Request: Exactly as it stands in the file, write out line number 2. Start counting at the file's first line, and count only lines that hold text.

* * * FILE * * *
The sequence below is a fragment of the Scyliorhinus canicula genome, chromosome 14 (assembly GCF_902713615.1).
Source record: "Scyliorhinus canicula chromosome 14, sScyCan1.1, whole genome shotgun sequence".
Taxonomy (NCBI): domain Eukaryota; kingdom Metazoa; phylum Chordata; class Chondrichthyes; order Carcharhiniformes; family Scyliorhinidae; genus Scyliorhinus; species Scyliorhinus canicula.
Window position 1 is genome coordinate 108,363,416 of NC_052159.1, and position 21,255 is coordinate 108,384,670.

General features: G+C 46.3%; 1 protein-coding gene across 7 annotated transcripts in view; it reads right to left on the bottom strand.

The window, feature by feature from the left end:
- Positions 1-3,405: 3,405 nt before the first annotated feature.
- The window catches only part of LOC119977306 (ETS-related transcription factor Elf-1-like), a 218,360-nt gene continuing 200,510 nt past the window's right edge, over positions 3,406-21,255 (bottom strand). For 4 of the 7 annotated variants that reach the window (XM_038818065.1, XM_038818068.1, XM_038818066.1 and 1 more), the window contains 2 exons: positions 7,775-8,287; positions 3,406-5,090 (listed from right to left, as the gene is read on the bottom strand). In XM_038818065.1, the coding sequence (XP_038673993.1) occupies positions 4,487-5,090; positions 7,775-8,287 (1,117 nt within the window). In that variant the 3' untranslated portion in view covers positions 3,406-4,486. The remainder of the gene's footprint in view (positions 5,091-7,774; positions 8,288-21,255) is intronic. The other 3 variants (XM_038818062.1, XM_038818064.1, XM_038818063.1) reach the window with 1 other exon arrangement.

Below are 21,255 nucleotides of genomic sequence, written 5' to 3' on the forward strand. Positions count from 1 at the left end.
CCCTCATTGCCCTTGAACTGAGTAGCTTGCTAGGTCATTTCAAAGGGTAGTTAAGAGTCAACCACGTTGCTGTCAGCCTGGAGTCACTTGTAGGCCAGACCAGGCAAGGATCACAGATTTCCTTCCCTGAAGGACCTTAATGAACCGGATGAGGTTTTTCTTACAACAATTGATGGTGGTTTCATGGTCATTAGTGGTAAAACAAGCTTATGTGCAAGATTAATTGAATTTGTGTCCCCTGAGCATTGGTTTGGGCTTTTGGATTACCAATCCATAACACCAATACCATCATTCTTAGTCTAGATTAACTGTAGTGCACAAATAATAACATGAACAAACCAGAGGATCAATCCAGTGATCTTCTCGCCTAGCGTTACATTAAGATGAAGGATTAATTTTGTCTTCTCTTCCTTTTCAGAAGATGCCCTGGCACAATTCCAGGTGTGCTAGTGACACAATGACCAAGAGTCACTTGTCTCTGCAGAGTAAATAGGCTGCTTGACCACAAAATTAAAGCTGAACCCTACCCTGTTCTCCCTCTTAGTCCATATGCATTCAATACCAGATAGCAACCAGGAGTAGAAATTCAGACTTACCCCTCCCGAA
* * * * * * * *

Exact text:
Source record: "Scyliorhinus canicula chromosome 14, sScyCan1.1, whole genome shotgun sequence".